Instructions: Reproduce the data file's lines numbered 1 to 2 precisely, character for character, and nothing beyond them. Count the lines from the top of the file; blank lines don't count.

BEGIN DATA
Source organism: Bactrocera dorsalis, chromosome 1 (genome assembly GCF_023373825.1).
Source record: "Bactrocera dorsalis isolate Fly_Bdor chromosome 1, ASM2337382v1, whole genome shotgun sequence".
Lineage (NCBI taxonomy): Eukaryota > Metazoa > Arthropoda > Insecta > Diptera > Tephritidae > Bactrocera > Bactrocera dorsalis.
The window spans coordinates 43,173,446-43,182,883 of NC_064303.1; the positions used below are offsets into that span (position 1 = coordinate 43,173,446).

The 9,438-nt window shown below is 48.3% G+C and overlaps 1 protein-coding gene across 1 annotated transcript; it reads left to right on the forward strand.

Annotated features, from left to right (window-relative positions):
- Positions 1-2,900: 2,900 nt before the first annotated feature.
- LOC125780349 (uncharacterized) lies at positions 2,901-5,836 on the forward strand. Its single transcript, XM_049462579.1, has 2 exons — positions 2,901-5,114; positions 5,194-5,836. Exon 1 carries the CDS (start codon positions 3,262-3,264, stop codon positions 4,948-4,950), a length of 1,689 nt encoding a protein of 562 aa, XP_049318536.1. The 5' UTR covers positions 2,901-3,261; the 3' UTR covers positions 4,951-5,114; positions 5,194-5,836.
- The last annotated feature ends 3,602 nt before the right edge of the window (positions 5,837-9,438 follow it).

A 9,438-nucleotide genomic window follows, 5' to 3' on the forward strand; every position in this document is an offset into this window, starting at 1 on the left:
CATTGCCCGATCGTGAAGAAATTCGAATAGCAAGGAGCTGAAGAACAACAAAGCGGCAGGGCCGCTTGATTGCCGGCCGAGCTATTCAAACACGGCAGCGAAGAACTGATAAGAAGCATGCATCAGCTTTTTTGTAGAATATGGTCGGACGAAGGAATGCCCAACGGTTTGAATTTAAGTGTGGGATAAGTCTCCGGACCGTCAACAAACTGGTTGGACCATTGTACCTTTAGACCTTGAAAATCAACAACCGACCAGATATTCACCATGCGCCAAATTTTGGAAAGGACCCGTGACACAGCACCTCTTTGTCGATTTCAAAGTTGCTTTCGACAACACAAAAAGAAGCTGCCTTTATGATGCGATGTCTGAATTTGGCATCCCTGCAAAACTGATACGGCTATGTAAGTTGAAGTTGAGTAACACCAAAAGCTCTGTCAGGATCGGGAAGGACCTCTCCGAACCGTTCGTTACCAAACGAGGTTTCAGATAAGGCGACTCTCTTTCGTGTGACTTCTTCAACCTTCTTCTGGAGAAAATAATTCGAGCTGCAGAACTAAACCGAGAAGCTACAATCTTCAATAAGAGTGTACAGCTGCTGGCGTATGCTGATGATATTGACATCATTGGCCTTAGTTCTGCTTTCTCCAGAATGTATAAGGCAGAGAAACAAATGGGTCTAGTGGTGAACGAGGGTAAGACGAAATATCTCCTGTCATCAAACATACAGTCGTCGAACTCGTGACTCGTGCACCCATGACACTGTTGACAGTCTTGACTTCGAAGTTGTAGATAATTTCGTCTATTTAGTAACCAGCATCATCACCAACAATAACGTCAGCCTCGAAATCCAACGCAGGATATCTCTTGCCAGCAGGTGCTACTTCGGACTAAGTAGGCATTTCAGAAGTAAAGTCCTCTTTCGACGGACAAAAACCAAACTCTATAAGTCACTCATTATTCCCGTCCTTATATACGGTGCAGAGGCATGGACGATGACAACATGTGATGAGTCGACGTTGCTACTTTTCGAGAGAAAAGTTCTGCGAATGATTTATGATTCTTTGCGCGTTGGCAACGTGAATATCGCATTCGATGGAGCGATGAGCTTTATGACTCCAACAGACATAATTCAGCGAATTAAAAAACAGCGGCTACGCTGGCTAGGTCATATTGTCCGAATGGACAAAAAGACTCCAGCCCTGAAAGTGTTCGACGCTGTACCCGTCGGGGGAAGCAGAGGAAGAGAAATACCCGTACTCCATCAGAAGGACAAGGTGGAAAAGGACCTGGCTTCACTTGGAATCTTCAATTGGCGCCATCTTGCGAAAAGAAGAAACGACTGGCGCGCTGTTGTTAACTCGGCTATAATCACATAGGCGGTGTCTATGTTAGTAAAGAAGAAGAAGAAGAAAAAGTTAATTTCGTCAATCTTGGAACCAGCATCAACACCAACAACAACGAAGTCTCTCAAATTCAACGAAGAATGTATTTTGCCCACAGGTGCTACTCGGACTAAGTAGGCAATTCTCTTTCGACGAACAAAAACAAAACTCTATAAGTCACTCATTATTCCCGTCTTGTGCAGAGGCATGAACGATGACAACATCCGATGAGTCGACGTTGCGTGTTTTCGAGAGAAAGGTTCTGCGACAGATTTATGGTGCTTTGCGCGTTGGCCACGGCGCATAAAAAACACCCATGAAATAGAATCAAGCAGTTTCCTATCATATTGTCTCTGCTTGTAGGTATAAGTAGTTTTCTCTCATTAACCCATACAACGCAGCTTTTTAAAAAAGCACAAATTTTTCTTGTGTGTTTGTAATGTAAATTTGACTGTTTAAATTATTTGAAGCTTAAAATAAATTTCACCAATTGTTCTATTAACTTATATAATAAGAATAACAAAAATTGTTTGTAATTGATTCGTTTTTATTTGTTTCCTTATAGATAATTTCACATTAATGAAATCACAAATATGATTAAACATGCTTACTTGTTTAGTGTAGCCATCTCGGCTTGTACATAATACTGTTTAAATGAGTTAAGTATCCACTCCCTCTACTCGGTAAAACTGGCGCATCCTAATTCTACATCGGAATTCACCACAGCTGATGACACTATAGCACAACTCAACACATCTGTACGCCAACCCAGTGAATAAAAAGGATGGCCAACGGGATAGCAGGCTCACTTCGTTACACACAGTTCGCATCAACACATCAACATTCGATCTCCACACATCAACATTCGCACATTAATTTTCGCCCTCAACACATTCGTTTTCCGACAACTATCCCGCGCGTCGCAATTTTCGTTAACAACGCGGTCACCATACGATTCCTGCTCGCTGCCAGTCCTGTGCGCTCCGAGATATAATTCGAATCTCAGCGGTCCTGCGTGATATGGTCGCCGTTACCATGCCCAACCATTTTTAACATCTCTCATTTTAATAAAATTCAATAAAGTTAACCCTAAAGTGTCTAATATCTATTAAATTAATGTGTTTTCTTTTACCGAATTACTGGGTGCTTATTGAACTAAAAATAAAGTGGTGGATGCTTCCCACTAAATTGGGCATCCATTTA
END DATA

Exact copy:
Source organism: Bactrocera dorsalis, chromosome 1 (genome assembly GCF_023373825.1).
Source record: "Bactrocera dorsalis isolate Fly_Bdor chromosome 1, ASM2337382v1, whole genome shotgun sequence".